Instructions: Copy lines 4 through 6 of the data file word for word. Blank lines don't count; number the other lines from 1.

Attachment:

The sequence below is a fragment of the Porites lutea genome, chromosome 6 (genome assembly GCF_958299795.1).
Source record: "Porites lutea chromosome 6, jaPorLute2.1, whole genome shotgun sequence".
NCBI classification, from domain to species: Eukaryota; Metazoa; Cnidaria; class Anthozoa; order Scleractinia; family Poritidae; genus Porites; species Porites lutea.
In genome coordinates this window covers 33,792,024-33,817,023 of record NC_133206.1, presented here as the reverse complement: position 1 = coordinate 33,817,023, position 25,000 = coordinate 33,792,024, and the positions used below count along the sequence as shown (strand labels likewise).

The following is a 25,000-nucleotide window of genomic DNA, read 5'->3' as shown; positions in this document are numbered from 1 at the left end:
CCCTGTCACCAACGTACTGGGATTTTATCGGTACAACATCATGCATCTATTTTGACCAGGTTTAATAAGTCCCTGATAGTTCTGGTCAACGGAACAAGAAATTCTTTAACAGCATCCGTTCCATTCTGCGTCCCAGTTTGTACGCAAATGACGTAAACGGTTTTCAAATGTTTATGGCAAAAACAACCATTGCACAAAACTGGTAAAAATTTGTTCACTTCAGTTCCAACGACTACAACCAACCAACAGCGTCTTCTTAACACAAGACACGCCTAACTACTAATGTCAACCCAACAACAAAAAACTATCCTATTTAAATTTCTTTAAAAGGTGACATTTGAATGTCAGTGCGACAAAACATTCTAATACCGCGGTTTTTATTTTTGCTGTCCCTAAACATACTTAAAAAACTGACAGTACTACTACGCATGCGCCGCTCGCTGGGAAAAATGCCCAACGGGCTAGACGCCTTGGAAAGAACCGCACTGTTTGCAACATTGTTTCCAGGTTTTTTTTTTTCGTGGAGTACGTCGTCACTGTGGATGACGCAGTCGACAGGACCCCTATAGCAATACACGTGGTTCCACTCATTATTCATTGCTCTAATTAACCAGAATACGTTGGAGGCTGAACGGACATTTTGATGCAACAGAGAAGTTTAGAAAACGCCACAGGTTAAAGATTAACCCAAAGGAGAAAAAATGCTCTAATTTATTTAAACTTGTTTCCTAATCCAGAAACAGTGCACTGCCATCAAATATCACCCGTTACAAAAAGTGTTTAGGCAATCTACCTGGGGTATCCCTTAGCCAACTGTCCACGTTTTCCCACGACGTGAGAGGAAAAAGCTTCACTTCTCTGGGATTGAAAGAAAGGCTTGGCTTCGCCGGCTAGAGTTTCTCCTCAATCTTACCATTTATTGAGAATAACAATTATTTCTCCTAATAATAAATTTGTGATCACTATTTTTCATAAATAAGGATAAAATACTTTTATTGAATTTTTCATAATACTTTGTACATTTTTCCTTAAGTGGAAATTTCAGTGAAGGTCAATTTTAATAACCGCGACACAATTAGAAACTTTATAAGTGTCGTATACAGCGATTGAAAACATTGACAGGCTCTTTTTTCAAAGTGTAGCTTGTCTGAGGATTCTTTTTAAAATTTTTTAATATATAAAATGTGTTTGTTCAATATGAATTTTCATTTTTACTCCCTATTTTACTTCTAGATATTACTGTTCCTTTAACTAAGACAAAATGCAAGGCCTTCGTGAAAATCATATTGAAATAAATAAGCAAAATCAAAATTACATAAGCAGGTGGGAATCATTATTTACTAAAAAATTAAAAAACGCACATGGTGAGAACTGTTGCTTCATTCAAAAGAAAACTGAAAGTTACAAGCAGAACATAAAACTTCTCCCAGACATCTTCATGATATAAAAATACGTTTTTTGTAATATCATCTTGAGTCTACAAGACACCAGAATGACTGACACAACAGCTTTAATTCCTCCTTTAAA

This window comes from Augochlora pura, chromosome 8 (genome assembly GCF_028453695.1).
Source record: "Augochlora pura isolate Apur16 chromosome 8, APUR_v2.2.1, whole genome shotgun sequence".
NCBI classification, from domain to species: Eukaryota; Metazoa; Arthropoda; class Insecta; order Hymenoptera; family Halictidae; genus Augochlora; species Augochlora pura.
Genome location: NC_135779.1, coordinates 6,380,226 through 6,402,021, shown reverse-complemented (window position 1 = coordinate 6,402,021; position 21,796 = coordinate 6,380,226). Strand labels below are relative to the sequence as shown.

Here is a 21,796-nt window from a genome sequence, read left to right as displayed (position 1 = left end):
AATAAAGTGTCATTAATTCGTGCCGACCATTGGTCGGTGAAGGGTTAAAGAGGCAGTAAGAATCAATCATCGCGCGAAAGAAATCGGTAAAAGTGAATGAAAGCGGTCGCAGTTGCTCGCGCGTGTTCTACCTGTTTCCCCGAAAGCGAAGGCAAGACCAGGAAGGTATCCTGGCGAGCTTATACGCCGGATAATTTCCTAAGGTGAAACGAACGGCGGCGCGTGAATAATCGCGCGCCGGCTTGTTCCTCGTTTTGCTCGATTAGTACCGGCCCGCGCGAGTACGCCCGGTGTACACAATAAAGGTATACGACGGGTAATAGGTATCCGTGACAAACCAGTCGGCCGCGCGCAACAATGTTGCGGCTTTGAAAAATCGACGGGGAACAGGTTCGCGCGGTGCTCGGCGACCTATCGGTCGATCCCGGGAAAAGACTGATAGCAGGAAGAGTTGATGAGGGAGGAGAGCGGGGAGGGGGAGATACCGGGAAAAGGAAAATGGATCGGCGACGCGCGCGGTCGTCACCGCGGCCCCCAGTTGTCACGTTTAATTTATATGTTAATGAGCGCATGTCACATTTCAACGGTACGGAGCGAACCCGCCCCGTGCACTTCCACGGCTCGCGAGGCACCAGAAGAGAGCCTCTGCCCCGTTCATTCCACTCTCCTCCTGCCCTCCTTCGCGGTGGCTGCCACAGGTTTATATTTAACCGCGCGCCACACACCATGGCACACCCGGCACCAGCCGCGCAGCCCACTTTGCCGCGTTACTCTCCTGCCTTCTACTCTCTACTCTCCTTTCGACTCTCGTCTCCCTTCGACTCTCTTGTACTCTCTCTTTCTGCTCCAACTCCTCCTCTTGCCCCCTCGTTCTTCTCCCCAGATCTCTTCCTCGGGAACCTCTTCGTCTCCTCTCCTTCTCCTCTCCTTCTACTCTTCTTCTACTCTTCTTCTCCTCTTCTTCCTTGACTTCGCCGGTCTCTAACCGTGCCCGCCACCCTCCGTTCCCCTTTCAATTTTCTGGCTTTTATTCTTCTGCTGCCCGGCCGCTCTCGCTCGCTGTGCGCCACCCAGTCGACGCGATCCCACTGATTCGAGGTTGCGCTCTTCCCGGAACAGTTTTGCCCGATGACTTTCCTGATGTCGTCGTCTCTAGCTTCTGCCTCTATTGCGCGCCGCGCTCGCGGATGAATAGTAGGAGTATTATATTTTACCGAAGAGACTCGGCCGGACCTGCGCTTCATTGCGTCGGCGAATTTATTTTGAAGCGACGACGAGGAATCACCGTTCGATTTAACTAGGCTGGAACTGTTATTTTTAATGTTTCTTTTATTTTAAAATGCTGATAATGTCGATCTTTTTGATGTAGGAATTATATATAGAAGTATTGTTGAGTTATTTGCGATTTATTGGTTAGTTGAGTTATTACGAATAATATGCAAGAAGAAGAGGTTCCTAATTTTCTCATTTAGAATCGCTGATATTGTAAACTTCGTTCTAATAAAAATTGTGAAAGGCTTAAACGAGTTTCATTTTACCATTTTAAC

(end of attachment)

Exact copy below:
In genome coordinates this window covers 33,792,024-33,817,023 of record NC_133206.1, presented here as the reverse complement: position 1 = coordinate 33,817,023, position 25,000 = coordinate 33,792,024, and the positions used below count along the sequence as shown (strand labels likewise).

The following is a 25,000-nucleotide window of genomic DNA, read 5'->3' as shown; positions in this document are numbered from 1 at the left end:
CCCTGTCACCAACGTACTGGGATTTTATCGGTACAACATCATGCATCTATTTTGACCAGGTTTAATAAGTCCCTGATAGTTCTGGTCAACGGAACAAGAAATTCTTTAACAGCATCCGTTCCATTCTGCGTCCCAGTTTGTACGCAAATGACGTAAACGGTTTTCAAATGTTTATGGCAAAAACAACCATTGCACAAAACTGGTAAAAATTTGTTCACTTCAGTTCCAACGACTACAACCAACCAACAGCGTCTTCTTAACACAAGACACGCCTAACTACTAATGTCAACCCAACAACAAAAAACTATCCTATTTAAATTTCTTTAAAAGGTGACATTTGAATGTCAGTGCGACAAAACATTCTAATACCGCGGTTTTTATTTTTGCTGTCCCTAAACATACTTAAAAAACTGACAGTACTACTACGCATGCGCCGCTCGCTGGGAAAAATGCCCAACGGGCTAGACGCCTTGGAAAGAACCGCACTGTTTGCAACATTGTTTCCAGGTTTTTTTTTTTCGTGGAGTACGTCGTCACTGTGGATGACGCAGTCGACAGGACCCCTATAGCAATACACGTGGTTCCACTCATTATTCATTGCTCTAATTAACCAGAATACGTTGGAGGCTGAACGGACATTTTGATGCAACAGAGAAGTTTAGAAAACGCCACAGGTTAAAGATTAACCCAAAGGAGAAAAAATGCTCTAATTTATTTAAACTTGTTTCCTAATCCAGAAACAGTGCACTGCCATCAAATATCACCCGTTACAAAAAGTGTTTAGGCAATCTACCTGGGGTATCCCTTAGCCAACTGTCCACGTTTTCCCACGACGTGAGAGGAAAAAGCTTCACTTCTCTGGGATTGAAAGAAAGGCTTGGCTTCGCCGGCTAGAGTTTCTCCTCAATCTTACCATTTATTGAGAATAACAATTATTTCTCCTAATAATAAATTTGTGATCACTATTTTTCATAAATAAGGATAAAATACTTTTATTGAATTTTTCATAATACTTTGTACATTTTTCCTTAAGTGGAAATTTCAGTGAAGGTCAATTTTAATAACCGCGACACAATTAGAAACTTTATAAGTGTCGTATACAGCGATTGAAAACATTGACAGGCTCTTTTTTCAAAGTGTAGCTTGTCTGAGGATTCTTTTTAAAATTTTTTAATATATAAAATGTGTTTGTTCAATATGAATTTTCATTTTTACTCCCTATTTTACTTCTAGATATTACTGTTCCTTTAACTAAGACAAAATGCAAGGCCTTCGTGAAAATCATATTGAAATAAATAAGCAAAATCAAAATTACATAAGCAGGTGGGAATCATTATTTACTAAAAAATTAAAAAACGCACATGGTGAGAACTGTTGCTTCATTCAAAAGAAAACTGAAAGTTACAAGCAGAACATAAAACTTCTCCCAGACATCTTCATGATATAAAAATACGTTTTTTGTAATATCATCTTGAGTCTACAAGACACCAGAATGACTGACACAACAGCTTTAATTCCTCCTTTAAA